Four Norfolk Southern freight train crew members suffered injuries that required hospital treatment when their trains collided and derailed on the night of March 18, 2018. The crash happened in Georgetown, Kentucky (KY), which is located about 14 miles north of Lexington.
Scott County sheriff’s deputies were the first to respond to the crash scene shortly after 11 pm. They found that two locomotives had collided head-on. The impact derailed 13 rail cars and sparked a fire. One of the tankers sprung a leak, and this prompted a brief evacuation of nearby residents.
The fire was quickly extinguished, and the leaking liquid was determined to be vegetable oil. Other tankers containing more hazardous chemicals remained intact, so the evacuation was cancelled after a few hours.
The injured Norfolk Southern engineers and conductors were aboard both trains. Three were treated and released, while one remained hospitalized through the following day. The railroad corporation did not release information on the nature or severity of its employees’ injuries.
As Virginia-based FELA attorneys who have helped many Norfolk Southern employees who got hurt on the job, my law firm colleagues and I know that incidents like this one in Georgetown, KY, happen far too frequently. While actual head-on collisions are not common, crashes between locomotives and rail car do occur at an average of more than once each month. Those largely preventable on-the-job accidents inflict serious injuries on railroad workers.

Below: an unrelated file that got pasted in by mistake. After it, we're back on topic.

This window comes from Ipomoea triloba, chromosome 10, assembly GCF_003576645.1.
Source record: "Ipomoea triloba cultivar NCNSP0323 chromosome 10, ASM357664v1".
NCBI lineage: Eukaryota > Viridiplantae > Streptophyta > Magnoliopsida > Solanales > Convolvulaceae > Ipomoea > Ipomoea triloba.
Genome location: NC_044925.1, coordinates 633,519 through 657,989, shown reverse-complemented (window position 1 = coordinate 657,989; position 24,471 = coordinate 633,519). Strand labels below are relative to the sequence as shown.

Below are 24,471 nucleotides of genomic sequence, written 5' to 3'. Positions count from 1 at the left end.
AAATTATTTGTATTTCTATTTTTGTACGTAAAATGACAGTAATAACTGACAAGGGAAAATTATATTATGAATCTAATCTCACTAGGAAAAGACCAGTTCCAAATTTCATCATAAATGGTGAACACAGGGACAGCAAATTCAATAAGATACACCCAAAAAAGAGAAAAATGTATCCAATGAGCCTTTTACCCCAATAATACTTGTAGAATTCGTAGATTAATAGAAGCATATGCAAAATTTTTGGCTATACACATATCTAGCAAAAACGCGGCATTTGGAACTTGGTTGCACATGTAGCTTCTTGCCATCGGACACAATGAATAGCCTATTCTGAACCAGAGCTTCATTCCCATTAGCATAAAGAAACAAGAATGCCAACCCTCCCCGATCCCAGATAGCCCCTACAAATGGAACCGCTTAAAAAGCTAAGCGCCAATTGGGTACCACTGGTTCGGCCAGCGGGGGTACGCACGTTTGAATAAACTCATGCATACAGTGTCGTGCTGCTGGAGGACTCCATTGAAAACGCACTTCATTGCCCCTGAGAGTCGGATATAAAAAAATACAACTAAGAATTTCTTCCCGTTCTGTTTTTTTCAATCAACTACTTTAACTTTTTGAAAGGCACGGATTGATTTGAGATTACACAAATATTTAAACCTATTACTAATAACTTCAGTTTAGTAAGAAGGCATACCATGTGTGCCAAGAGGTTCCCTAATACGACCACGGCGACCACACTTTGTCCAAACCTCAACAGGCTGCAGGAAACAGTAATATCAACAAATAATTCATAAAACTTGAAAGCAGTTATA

During 2017, the Federal Railroad Administration recorded 21 collisions and crashes among all Class I railroad corporations. That group includes large railroads that operate across state lines, like Amtrak, CSX and Norfolk Southern, In all, 4,129 railroad company employees suffered injuries on the job during 2017, and another 115 contractors for Class I railroads got hurt on the job.
When railroad employees suffer injuries at work, they can apply to their company to have medical bills and disability costs paid. If the employer refuses or fails to offer adequate funds, workers can file a lawsuit under the provisions of the Federal Employers Liability Act. FELA often gets portrayed as a workers’ compensation law railroad employees, but the reality is more complicated.
A useful and easy-to-read summary of what FELA is and the rights it gives injured train company employees appears in this free report prepared by railroad injury attorneys. One of the most important things to understand is that succeeding with a FELA lawsuit requires the injured worker to prove that the company was negligent in failing to provide a safe workplace. As we note elsewhere on our website, railroads are automatically considered negligent when they do not comply with any worker safety law. Additionally, a rail corporation becomes negligent when it fails to provide "reasonably safe and suitable tools, and well as adequate assistance."
Allowing two trains to approach each other from opposite directions ad at speed indicates a number of errors occurred. Working with an experienced FELA attorney will help the Norfolk Southern employees who got hurt in the head-on collision in Kentucky learn what negligent behaviors set the stage for the crash.